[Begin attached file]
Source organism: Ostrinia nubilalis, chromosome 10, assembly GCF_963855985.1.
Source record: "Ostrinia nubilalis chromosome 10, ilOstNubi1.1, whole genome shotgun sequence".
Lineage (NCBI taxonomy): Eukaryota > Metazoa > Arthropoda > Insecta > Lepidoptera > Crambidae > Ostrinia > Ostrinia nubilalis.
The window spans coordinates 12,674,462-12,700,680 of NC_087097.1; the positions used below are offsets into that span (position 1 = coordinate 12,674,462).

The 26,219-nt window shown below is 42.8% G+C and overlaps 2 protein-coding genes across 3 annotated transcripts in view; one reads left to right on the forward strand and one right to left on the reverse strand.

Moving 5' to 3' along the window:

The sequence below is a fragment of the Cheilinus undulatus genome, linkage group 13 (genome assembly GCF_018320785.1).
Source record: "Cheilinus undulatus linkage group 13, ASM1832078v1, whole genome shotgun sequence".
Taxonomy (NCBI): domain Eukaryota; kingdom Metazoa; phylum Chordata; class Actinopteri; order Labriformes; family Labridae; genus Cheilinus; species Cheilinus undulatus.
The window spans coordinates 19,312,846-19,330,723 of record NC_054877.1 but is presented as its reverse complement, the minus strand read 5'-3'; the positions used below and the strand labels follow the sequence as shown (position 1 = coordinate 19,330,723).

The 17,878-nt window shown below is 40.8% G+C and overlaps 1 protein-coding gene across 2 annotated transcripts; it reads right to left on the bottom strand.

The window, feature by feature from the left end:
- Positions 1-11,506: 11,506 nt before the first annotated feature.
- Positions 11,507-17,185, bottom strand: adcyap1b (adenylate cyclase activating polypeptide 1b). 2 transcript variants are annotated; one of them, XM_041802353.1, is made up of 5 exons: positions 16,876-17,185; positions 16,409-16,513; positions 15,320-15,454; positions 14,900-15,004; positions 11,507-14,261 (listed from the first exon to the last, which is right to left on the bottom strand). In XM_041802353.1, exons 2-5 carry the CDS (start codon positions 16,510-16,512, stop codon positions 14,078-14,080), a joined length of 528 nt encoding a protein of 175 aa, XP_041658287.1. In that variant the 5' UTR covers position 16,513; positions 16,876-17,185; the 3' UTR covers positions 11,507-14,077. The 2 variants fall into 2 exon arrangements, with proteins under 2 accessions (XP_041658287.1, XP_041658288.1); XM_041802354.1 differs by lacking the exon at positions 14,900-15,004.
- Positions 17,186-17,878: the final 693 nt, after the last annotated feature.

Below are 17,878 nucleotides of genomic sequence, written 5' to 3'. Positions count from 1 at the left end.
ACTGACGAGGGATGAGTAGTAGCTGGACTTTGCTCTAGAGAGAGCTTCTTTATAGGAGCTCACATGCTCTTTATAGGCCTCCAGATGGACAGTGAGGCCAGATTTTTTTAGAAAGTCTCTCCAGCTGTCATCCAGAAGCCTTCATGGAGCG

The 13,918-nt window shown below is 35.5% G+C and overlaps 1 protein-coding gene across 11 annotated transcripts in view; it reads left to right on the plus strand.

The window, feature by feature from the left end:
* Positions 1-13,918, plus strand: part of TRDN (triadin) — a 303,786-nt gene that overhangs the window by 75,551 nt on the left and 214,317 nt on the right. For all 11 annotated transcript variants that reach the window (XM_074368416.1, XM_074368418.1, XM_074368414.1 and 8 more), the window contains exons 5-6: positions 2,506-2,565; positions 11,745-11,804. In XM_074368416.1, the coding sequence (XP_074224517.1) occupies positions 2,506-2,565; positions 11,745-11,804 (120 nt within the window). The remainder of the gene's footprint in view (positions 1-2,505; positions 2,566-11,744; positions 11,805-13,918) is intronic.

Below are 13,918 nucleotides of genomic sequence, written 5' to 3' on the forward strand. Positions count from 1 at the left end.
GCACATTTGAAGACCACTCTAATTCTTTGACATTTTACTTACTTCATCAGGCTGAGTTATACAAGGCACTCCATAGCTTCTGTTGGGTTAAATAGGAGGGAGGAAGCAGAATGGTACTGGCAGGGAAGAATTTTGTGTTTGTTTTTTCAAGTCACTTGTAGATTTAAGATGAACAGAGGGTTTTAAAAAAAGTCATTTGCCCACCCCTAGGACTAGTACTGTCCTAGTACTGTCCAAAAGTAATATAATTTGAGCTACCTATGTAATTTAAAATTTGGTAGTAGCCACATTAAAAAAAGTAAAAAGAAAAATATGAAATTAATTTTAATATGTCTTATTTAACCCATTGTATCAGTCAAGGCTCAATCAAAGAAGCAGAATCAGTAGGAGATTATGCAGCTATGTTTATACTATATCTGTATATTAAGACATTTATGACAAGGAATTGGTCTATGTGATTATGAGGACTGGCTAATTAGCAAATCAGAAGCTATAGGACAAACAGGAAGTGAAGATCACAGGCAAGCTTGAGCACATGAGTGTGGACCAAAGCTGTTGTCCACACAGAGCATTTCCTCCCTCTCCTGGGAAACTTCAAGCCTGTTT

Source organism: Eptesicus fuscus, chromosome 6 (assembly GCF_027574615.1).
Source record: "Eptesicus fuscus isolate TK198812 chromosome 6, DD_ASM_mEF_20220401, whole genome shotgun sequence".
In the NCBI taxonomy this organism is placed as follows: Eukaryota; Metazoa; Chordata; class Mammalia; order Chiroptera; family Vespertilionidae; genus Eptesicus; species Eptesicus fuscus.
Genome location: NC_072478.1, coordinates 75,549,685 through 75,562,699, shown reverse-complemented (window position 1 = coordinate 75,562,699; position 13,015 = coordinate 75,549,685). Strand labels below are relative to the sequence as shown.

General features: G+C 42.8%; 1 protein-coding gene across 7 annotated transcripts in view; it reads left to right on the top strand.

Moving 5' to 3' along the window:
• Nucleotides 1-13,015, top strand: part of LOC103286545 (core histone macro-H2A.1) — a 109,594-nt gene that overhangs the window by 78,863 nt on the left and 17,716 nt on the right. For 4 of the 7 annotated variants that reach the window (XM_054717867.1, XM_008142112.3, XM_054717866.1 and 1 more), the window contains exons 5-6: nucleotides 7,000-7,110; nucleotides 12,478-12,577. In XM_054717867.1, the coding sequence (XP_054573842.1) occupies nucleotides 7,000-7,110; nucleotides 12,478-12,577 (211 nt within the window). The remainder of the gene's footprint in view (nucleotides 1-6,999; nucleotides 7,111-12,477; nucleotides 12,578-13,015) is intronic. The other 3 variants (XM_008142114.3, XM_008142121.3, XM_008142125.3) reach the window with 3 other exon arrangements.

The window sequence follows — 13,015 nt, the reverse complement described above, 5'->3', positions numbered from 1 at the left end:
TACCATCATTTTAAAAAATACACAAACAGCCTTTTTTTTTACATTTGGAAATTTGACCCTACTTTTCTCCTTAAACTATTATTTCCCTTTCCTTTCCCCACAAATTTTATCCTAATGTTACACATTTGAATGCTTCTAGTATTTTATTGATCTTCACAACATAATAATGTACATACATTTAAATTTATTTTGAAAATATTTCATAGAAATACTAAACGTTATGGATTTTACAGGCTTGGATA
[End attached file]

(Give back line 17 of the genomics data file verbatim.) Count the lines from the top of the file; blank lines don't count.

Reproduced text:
ACTGACGAGGGATGAGTAGTAGCTGGACTTTGCTCTAGAGAGAGCTTCTTTATAGGAGCTCACATGCTCTTTATAGGCCTCCAGATGGACAGTGAGGCCAGATTTTTTTAGAAAGTCTCTCCAGCTGTCATCCAGAAGCCTTCATGGAGCG